Local governments still have a long way to go for ensuring a pro-people and deliberative democracy with strong priority towards recognizing the voice of citizens and their meaningful empowerment.
With the successful election of the local governments in 2017, the people had expectations that the service delivery would be at their doorsteps, colloquially said in political discourse as "Ghar-Ghar ma Singha Durbar." The newly elected representatives filled about 16-years of vacuum at the local level and they were expected to manage the socio-economic and governance-related expectations of the locals. The reachability of the local governance along with the inclusive nature of the local government, with the constitutional mandate for the representation of women and marginalized groups, on paper, had the promises of meeting the objectives of better service delivery, inclusive development through broader participation, political accountability, and ownership of the government.
However, more than three years into the federal structure, these promises merit an empirical evaluation. Moreover, the performance of the local governments begs a thorough reflection on the question of how far these promises have been realized in a seemingly new political context and how the local governments can fulfil the local expectations, especially during the time of global crisis like COVID-19 and beyond.
Resources and expectations
There is a huge gap between the capacity and resources at the local level and the expectations of the people. This gap is, in part, driven by the rosy ungrounded promises of overnight economic prosperity after a system would be enacted, after a party held the majority or after a politician came to power. The disappointment is manifesting in the form of public's disapproval of the workings of the local government and the federalization in general. The difference between what could realistically be achieved and what was promised is just one part. Even for the realistic part, there is this lack of capacity on the part of the local representatives and the bureaucrats for effective public service and development planning. The development planning seems to be marred by the traditional one-year centralized module without due consideration to the long-term planning and the balance between social, economic, and infrastructural sectors. Another particular problem is the lack of sustainable practice of physical development, with a large portion of budget being spent on infrastructural development particularly in the roads, only to be needing a budget for the same work the next year.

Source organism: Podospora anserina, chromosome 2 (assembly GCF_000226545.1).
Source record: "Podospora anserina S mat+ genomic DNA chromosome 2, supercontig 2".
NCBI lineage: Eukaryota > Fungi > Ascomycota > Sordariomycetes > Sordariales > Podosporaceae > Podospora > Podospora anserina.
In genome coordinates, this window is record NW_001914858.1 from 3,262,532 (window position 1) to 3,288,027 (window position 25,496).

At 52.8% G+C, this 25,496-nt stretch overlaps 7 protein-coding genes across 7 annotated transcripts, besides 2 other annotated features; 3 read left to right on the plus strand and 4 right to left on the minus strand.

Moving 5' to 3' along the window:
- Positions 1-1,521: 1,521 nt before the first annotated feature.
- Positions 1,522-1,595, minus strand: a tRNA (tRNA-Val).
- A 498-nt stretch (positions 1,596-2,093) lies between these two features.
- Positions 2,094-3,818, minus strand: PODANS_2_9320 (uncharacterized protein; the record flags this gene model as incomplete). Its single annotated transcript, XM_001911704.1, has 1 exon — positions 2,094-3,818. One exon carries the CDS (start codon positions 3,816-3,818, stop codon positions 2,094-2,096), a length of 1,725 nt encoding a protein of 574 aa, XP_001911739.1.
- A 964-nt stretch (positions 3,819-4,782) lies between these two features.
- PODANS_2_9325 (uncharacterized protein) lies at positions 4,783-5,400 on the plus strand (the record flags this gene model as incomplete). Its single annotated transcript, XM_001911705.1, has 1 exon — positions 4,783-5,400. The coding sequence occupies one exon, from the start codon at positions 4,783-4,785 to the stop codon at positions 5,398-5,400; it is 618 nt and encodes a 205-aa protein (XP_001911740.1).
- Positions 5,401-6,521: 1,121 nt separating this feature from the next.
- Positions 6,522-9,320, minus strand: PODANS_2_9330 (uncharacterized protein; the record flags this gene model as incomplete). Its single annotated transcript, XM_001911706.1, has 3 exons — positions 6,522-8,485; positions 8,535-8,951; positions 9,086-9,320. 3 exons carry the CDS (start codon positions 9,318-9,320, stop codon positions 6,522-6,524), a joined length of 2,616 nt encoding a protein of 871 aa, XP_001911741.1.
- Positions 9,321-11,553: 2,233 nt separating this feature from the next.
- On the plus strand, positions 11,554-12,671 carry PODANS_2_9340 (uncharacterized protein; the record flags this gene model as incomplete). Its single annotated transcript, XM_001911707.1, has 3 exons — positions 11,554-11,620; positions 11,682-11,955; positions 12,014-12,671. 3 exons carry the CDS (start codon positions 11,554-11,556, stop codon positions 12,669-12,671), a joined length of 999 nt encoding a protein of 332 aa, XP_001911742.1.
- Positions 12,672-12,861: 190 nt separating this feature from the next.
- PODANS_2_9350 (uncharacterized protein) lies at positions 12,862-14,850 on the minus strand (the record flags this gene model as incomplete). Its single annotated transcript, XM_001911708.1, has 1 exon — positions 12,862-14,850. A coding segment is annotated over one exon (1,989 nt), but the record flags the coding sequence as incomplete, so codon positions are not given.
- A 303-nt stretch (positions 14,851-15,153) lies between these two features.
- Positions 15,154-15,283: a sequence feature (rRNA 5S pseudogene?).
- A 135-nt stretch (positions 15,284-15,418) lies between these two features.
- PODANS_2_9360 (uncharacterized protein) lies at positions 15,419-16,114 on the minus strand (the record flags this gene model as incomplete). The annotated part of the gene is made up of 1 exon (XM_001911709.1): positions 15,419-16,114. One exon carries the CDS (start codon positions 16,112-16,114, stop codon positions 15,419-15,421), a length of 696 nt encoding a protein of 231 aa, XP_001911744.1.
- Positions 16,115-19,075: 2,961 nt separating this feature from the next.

For the lack of relevant data and prior practices, the local governments have not been able to use evidence-based practices—wide criticism of the local level’s distribution of relief during Covid-19 being one prime example. The arbitrary nature of relief distribution in the absence of reliable data on the economically vulnerable group left many into doubting whether the people who most needed the relief were the ones getting it. The perceived partiality in relief distribution caused people to protest even at the times of lockdown. Some people went as far as to assault the local representatives and to vandalize the local government offices, venting their frustrations over the poor quality of relief material and irregularities in procurement and distribution of the same. The incidents of this nature relating to relief distribution were widespread across the country with at least 72 latent or violent incidents during the lockdown recorded in Nepal Monitor. This is just an example of haphazard program delivery at the local level.
This brings us to the third concern of transparency and accountability which has been raised in the local level governance processes, at the rate higher than ever. The result of the survey undertaken by the Commission for Investigation of Abuse of Authority(CIAA) in January 2020 suggests that corruption is thriving at the local level, with more than 50 percent of the respondents claiming that the corruption at the local level has either remained the same or has increased. Similarly, of the 20,000 complaints filed at the CIAA for the 2018/2019 fiscal year,23 percent of those complaints were related to the local levels. On top of that, a report published in January 2019 showed that municipalities and rural municipalities were the second most corrupt entities after land revenue offices. These statistics show the glaring state of corruption at the local level.